Second Looks & Skillful Defense

Second Looks & Skillful Defense

| 8 | Endgames

Last week we evaluated the following position and looked at a training game I played from here:


Now we will continue with the same position, going a little deeper. Let me just remind you of the conclusions from the last article concerning the ideas and planning. Black is better due to more active pieces and the passed pawn in his camp. However, there are limited options for progress as he faces the threat of perpetual check from white. One of the main ideas for black is to push the passed pawn as far as possible. The pawn will tie down white pieces and leverage the weakness of white’s 1st rank. Is there a way to counter it? There are two ideas to fight this plan and they are presented below. One of them is an explicit way of stopping the pawn:  blocking it with the knight. The other idea is more subtle and requires the white king’s help to stop the e-pawn.

Let us go straight to the second training game I played, developing a good feel for the position. I had black and was determined to stick to the plan of the passed-pawn advance. My opponent played the game creatively, unraveling unorthodox ideas and playing overall an energetic game. At first, his plan was to activate the knight with a side maneuver that allowed him a perfect placement on b4 - and in some variations on e5. Then, after testing to see if I would accept an unfavorable endgame, he decided to activate the queen as well. Activating the queen was possible because the knight on b4 defended the king well. In the next stage of the game I completely missed his main idea until it was too late. However, the position is far from simple and even later in analysis it was hard to determine where black could have played better.


The following ideas from the game are important:

  • The knight b4 is well placed because he controls the important central square d5, which black might want to use for her advantage.
  • The queen-less endgames usually favor the side whose king is more active.
  • With the king on a2 white has a brilliant idea of stalemate, which was successfully implemented during the game.

We just saw an interesting game! Next, we will look at the real game in which this position occurred, between two top-10 in the world players: Karjakin and Topalov. If you thought that the previous game was interesting, wait until you see this one. Playing with a rapid time control, there are more chances to take a risk or make a mistake. Thus, one cannot be highly critical of the players' execution; we should appreciate the general ideas, not their specific implementation.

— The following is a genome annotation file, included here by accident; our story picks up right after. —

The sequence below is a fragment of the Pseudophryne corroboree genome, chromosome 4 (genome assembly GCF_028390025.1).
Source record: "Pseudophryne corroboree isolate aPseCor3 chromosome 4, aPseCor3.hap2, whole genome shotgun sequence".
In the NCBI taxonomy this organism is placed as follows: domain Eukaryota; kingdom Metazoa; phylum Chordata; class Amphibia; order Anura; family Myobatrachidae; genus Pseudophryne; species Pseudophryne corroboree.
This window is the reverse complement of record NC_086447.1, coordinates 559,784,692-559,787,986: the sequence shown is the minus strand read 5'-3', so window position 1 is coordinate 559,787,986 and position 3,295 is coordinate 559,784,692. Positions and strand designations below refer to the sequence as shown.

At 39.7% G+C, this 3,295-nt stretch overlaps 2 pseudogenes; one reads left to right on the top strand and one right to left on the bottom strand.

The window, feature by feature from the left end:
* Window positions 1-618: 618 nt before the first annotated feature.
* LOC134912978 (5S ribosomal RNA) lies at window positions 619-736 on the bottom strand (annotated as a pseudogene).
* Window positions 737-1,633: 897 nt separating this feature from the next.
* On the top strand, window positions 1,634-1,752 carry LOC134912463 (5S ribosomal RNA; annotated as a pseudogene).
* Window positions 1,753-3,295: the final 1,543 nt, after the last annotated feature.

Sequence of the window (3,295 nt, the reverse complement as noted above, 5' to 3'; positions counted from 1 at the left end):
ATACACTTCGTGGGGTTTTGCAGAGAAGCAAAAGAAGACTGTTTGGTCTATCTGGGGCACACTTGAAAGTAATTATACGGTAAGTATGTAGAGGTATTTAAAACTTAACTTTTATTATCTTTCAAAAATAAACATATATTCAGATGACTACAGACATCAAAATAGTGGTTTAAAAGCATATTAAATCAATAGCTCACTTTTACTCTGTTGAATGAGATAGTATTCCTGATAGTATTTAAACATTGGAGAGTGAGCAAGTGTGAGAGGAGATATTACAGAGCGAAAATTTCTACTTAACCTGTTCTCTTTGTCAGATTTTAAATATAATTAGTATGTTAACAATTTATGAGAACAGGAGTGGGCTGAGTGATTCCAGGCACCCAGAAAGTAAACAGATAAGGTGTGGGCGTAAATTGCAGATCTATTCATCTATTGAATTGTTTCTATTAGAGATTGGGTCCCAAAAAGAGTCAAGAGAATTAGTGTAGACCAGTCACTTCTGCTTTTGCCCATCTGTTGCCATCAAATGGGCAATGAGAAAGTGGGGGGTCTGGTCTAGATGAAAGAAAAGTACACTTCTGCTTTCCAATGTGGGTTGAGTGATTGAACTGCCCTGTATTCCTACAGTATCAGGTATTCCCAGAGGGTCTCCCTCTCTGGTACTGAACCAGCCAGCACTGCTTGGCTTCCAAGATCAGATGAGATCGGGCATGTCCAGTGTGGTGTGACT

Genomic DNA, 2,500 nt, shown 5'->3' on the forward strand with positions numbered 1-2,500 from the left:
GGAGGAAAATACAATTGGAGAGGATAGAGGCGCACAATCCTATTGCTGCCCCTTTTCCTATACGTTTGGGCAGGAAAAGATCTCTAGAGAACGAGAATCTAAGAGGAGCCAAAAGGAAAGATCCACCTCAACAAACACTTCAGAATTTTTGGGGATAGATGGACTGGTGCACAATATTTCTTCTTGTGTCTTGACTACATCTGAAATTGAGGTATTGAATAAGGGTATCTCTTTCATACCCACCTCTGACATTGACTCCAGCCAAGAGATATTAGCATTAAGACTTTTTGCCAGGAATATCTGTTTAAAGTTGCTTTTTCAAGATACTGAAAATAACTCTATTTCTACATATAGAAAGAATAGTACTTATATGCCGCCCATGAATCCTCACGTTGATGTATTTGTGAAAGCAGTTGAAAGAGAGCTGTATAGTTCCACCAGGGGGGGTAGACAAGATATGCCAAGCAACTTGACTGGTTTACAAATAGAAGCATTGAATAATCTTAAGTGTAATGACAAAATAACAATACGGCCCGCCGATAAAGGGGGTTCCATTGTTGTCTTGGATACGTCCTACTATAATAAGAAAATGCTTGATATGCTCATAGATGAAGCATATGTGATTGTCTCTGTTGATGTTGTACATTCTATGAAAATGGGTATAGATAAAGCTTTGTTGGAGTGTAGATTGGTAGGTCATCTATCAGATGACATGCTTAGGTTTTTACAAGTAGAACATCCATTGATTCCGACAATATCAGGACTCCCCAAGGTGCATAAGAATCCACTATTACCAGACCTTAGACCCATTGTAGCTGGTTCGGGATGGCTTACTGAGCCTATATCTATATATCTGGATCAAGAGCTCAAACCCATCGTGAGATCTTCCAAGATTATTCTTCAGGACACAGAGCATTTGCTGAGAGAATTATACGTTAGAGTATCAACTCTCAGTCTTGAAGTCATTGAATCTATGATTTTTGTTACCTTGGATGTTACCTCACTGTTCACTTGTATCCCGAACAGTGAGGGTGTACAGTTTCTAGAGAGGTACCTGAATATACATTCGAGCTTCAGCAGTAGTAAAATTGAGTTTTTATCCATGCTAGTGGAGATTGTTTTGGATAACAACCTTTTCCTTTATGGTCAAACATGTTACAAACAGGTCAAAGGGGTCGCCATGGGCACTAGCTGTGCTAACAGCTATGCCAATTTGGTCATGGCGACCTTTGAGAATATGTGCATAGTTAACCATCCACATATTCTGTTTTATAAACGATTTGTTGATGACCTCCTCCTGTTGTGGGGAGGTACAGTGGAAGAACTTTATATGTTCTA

Karjakin, after his first two moves, ended up in a losing position. It seems that there was one way to win and six or more routes to complex play. Topalov, who was definitely surprised and shocked by Karjakin's idea, did not react properly and lost his advantage. Surprise puts a lot of strain on a player, and factoring in the time restraints, one cannot blame Topalov too much for missing a win. One should take the important lesson from this endgame: the king, even in queen endgames, has a major role - especially an active king.


The following ideas are noteworthy:

  • Bringing the king into the game when there are queens on the board is a risky decision. However, if the opponent fails to use the vulnerability of the king then the above strategy will bring high dividends.
  • White used the king, along with the queen and the knight, to chase away black pieces from the central squares and then to attack the black king.
  • Karjakin had a chance for advantage by transposing into the knight endgame. His active king is a major advantage, especially in knight or pawn endgames.

For the next week we will consider the following position from the recent Amber chess tournament:  


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